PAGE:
This means residents can expect for every $100,000 of assessment on their property, taxes will go up $39.65. Based on recent MLS statistics, the average price of homes sold in Orillia is $490,000; if that were taken as an assessment value, the tax increase for such a house would be $194.29 annually.
In context, mayor Clarke mentioned Barrie announced on Tuesday their tax levy increase was 2.88%, of which one percentage point was specifically for reserve fund contributions. It was also noted that among comparator communities, Orillia’s taxes are in the middle of the range.
The increase also compares to the 2018 consumer price index increase of 2.4% and the 2018 Canadian inflation rate of 2.2% (both are different measures). Lang also told SUNonline/Orillia he had to contend with a 5.2% increase in the Stats Canada construction cost index in figuring how to budget for 2019.
New Water Rates
The increases don’t stop with the tax bill. Water and sewer rates are going up.
The 2019 water rate is going from $8.01 for the basic monthly fee and $1.47 per each cubic meter (about 2,000 average sized water bottles) used in 2018 to $9.24 basic and $1.52 usage for residences starting March 1. Council also adopted rates for 2020 of $10.64 and $1.57. Commercial rates are structured into several tiers and start at higher figures; they are going up accordingly.
Sewer rates are going from $8.01 basic monthly rate and $1.77 per cubic meter to $9.24 and $1.82 in 2019. Council also adopted increases for 2020 of $10.46 and $1.88. The new estimated 2019 average bill for water and sewer is $756.16, up from $710.64.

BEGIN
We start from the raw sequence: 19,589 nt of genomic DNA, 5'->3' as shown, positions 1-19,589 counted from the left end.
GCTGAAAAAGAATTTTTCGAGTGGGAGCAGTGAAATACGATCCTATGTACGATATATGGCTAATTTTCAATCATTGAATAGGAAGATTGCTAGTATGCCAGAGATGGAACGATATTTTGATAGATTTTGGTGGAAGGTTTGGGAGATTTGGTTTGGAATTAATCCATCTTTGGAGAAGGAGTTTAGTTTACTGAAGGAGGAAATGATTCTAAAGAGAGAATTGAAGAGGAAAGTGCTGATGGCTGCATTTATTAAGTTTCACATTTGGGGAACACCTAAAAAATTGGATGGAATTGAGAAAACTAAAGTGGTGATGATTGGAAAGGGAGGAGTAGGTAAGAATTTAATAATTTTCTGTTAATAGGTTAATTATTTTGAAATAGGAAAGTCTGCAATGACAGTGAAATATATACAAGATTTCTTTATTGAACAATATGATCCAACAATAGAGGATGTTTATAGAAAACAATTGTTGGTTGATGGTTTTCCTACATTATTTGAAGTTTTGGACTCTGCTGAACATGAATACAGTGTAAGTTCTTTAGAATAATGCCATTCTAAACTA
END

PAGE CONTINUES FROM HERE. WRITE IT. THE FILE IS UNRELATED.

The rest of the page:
The water and sewer amount collected annually is $2 million short of needs for the next 20 years. Instead of jumping to full cost recovery, council decided in 2015 to gradually increase rates through to 2022 to make up the shortfall.
A new storm water utility rate was implemented in 2017. It forms part of taxpayer’s water bills and last year $242,000 was collected. The projected annual need is $3,250,000 to fund maintenance and upgrades through to 2036. This much is needed because of known repairs and new facilities, and also in anticipation the province will be requiring municipalities to filter and treat storm water (in the waste water treatment stream) before it’s allow into waterways like Lake Couchiching where most of Orillia’s storm runoff goes now.
In light of the huge gap in funding needs, which traditionally – and for many municipalities still – comes from the tax levy, councillor Lauer wanted the rate increase from $.88 per month ($10.39 for commercial/industrial) to $1.94 per month ($22 commercial/Industrial) in 2019, and to $3 and $33.61 respectively in 2020 to be 2 or 3 times higher. If the full cost was assessed residential rates would be $9.60 residential and $113.10 commercial/industrial monthly.
A Note About Coverage
SUNonline/Orillia will have a number of stories analyzing aspects of the operating, capital, and board and committee budgets (with some insight of their 2019 plans) – what got approved and what didn’t get approved – in the days ahead. Council has a special meeting Feb 4 at 7 p.m. to ratify budget committee decisions, and for a zoning by-law amendment regarding 460 West Street South.
(Image – stevepb Pixabay )